Settings

I tend to use a lot of small-town settings in my books. Not that I haven’t lived in cities — hello, San Diego, miss you a lot! I just prefer small towns. I’m happy living in one — well, outside one — and most of my characters are, too.

Some readers — based on discussions I’ve read — seem to equate “small town” with “perfect, Norman Rockwell, saccharine-sweet.” None of my small towns have been that way, though my Bethlehem books come closest. (Hey, there were angels! It was supposed to be sweet!)

I’ve never chosen books to read based on the settings (though there was a time when I’d read anything set in New Orleans), so I was surprised to find out that some readers do. I look for a good story in a realistic setting. That’s all I ask. Though I do want a setting. I’ve read a few books that were deliberately placed in an anonymous city or town. I didn’t like it.

What about you? Does setting matter? Do you think small-town equals perfect while big city equals bad? Do you have a preference for small town over big city or vice versa? Or one for real places versus fictional? Or does it matter at all to you?

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8 thoughts on “Settings

  1. Doesn’t really matter to me as long as the setting is grounded. 🙂
    I want to know what Main Street looks like.
    I don’t equate big/small with bad/good.
    The places can be actual or fictional. If the setting is in a real city, there had better be some true landmarks.

    • And things had better be where they belong!

      I love reading a book set in a place I know and feeling as if I’m there, but when they get something geographical wrong, it yanks me up by the throat.

  2. Yup, you’ve got to give me a scene to visualize. That was one of the things I loved about Robert B. Parker’s Spenser series: they were set in Boston, and he KNEW Boston. When I visited there, I felt as if I already knew the place from his books.

    (Of course, two of the other things I loved about those books: Spenser and Hawk. Yumm!)

    It occurred to me that when I read a book set in a city, I want something intimate about it — a neighborhood, friends who live nearby, some feeling of community. Sort of a — ahem — small town area inside the big city.

  3. I love the idea of setting as a character. Doesn’t matter one bit to me if the setting is small town, big city, space, the underworld..you know me, I’m a hodgepodge reader.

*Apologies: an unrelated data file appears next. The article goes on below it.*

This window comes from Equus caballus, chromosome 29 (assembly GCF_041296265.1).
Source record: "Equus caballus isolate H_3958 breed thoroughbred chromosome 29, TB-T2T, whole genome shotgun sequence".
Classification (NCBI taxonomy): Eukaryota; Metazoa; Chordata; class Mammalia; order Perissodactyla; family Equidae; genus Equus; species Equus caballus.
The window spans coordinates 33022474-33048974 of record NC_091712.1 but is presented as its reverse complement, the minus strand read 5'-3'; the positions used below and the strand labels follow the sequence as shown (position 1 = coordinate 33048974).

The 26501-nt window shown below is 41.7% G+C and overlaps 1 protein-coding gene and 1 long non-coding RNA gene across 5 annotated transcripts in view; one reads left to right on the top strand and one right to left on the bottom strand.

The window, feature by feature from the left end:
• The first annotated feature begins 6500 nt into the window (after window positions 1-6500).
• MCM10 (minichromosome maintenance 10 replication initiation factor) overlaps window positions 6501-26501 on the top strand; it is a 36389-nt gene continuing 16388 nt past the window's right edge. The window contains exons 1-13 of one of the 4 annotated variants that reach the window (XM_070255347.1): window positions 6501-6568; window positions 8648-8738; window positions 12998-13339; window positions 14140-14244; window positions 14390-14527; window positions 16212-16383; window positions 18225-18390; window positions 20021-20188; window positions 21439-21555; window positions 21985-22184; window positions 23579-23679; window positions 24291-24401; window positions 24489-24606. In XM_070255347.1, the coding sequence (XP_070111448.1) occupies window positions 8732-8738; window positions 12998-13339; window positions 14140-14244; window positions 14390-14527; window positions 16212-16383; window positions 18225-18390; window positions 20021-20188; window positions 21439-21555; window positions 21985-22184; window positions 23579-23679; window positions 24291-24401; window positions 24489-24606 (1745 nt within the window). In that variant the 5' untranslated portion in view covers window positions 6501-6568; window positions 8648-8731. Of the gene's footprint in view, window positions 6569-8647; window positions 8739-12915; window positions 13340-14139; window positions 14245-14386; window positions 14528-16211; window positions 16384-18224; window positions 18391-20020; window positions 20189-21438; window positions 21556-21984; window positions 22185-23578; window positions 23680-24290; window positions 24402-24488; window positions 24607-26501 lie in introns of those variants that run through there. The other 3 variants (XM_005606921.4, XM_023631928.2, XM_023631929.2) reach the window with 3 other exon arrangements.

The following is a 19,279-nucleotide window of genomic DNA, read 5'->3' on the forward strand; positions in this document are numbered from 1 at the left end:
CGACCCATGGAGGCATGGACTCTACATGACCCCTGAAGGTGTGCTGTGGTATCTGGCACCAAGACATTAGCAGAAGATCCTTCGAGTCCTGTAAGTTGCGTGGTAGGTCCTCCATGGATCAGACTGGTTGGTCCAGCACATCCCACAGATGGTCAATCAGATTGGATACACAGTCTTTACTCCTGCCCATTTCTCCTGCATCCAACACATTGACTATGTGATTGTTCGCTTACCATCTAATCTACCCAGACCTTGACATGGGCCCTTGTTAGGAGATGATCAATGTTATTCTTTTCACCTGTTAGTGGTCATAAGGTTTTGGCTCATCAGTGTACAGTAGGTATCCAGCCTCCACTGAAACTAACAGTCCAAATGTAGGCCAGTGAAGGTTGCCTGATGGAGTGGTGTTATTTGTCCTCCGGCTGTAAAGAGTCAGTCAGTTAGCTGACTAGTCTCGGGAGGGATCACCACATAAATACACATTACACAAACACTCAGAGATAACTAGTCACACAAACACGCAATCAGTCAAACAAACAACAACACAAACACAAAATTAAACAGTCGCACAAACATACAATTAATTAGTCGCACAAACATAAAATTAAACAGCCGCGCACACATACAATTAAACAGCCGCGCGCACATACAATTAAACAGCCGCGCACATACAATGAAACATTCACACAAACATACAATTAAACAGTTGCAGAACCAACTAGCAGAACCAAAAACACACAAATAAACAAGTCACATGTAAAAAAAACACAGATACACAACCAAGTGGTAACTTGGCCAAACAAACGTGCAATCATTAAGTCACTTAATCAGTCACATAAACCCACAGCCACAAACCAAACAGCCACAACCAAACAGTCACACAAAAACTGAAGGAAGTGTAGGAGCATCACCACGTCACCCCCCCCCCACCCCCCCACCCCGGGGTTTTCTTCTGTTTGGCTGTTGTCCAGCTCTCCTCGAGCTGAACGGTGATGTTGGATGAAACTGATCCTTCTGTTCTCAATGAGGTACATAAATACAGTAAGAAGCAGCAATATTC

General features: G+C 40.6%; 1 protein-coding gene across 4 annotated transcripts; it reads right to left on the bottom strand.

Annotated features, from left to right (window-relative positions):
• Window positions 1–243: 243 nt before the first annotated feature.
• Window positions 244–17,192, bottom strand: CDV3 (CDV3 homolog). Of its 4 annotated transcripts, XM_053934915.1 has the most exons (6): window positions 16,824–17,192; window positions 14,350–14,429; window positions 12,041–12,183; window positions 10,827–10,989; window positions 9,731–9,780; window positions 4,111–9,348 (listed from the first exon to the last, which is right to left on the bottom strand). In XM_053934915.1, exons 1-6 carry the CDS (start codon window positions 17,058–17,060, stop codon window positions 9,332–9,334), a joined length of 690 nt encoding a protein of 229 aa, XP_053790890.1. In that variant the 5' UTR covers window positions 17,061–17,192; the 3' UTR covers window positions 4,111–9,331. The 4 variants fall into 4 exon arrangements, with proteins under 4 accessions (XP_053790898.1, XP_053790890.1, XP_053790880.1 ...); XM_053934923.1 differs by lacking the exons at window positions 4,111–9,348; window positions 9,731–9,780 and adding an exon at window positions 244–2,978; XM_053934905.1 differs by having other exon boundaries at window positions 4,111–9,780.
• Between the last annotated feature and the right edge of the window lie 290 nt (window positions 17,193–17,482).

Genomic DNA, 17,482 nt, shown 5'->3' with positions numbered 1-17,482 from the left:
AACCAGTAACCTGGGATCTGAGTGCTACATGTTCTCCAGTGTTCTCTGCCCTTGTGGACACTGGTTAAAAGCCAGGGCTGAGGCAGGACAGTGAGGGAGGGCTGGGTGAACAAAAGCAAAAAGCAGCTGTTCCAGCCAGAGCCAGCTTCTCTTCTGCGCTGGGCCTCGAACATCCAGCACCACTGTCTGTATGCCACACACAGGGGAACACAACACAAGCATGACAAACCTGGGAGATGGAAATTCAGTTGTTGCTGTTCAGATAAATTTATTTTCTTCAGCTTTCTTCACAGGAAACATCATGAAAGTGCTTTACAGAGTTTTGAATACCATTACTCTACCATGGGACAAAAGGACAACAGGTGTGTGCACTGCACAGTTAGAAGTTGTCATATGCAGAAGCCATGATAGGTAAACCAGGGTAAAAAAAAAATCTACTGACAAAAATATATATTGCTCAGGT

Whatever you’re selling I’ll buy it as long as your set-up is believable. I have no reading prejudices. But I have to admit I love to travel, so if it’s a place I haven’t visited, I’m more engrossed. If the setting is a place I’ve visited, sometimes, I can get the “been there, done that” doldrums as I’m reading.

    • How funny, RD! When I read about a place where I haven’t been, I don’t know if the author knows it any better than I do, so I’m always up for books set in places I know. I think partly I want to see if the author’s done his/her homework. 😉

      I got a kick a few years ago from my first Rachel Butler book, where Tony takes Selena to Dari Diner in Cleveland, OK, for the best BBQ pock sandwiches around. Some guy who lived in the Tulsa area read the book, and he and his wife went to Dari Diner because of it. I thought that was cool.

  4. Marilyn,

    I’m with you. I don’t care whether it’s big city or small town, but I want to feel like I’m THERE.

    Right now, we have a critique partner writing a story that he wants to remain in an anonymous city… it’s very strange to me. Where I’d like to see specific detail to make the setting pop, he’s glossing over it and skipping to the next bit of dialog or action.

    spw

  5. I don’t read depending on setting, but must admit to me, small town stories should be homey stories with the big city settings fit suspense or thriller better. Doesn’t mean I tied to this, but a suspense in a small town or a homey story in a city startles me until I settle into the story.

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